The election of Salvador Allende’s Chilean Popular Unity government in 1970 and its overthrow by the military in 1973 is the subject of this study by Susana Bruna. In a careful, reasoned, largely dispassionate examination of Allende’s government and its collapse, she finds that a powerful, entrenched middle class, together with external opposition and Allende’s own miscalculations, was responsible for his inability to create a socialist state. She defends Allende from the charge that he should have established socialism immediately after his election by pointing out that he and his coalition controlled only the executive branch of government; the legislature and judiciary remained in the hands of the opposition. Yet, Bruna does believe that Allende should have consolidated his power more rapidly rather than moving, as he did, slowly, adhering carefully to the bourgeois rules of the Chilean political system. His obsession with legality played into the hands of the opposition which was far more adept at using existing institutions against Allende than he was in using them to establish socialism. In Bruna’s view Allende’s government played the opposition’s game and lost.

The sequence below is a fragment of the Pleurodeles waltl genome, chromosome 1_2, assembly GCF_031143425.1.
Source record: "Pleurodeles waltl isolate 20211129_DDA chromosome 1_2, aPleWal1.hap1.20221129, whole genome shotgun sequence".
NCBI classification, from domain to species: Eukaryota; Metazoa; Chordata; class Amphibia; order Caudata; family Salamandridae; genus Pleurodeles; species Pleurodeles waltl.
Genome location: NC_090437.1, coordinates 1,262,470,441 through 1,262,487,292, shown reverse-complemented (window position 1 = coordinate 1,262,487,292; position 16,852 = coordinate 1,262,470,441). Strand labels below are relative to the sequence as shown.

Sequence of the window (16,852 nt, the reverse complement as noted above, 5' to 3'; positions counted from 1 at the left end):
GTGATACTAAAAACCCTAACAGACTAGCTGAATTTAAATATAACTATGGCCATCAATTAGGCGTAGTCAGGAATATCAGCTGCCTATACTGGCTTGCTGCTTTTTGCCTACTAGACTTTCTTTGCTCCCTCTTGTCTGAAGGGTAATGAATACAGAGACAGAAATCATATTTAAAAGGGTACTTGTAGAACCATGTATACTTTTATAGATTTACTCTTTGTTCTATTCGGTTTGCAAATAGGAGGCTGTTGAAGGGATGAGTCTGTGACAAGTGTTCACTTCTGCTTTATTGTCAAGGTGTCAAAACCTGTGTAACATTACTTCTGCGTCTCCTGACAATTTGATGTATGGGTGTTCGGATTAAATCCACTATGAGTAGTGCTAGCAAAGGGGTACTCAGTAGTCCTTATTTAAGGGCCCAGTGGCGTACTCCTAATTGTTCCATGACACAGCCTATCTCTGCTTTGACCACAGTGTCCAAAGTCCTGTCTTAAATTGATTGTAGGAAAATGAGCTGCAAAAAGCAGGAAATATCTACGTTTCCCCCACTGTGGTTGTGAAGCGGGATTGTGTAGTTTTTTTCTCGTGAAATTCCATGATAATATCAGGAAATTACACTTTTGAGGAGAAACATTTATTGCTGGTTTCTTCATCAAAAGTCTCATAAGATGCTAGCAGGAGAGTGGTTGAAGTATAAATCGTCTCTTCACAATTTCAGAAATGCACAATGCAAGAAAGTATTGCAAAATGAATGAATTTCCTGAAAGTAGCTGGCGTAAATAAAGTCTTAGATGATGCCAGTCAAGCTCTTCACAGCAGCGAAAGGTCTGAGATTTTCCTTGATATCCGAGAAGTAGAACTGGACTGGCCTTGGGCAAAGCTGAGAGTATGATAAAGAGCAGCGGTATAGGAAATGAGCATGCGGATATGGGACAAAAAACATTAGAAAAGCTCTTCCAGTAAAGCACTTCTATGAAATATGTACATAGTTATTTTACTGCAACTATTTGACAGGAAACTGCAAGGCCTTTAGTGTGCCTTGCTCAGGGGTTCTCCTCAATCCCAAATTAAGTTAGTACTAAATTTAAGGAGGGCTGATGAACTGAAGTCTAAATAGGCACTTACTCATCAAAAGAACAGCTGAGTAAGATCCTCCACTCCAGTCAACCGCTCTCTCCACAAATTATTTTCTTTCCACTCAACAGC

Because of the well-meaning Allende’s inability to bring socialism to Chile peacefully, Bruna is pessimistic about the nonviolent road to socialism in Chile, and by implication, in other countries as well. Her argument that a worker rebellion holds the only hope for Chile is not persuasive. But her book is valuable because she includes Allende’s errors among the causes for his collapse. Allende often stated publicly that he was certain to makes mistakes because he was attempting a unique experiment. Too many analysts have failed to take note of this factor in bringing about his government’s early demise.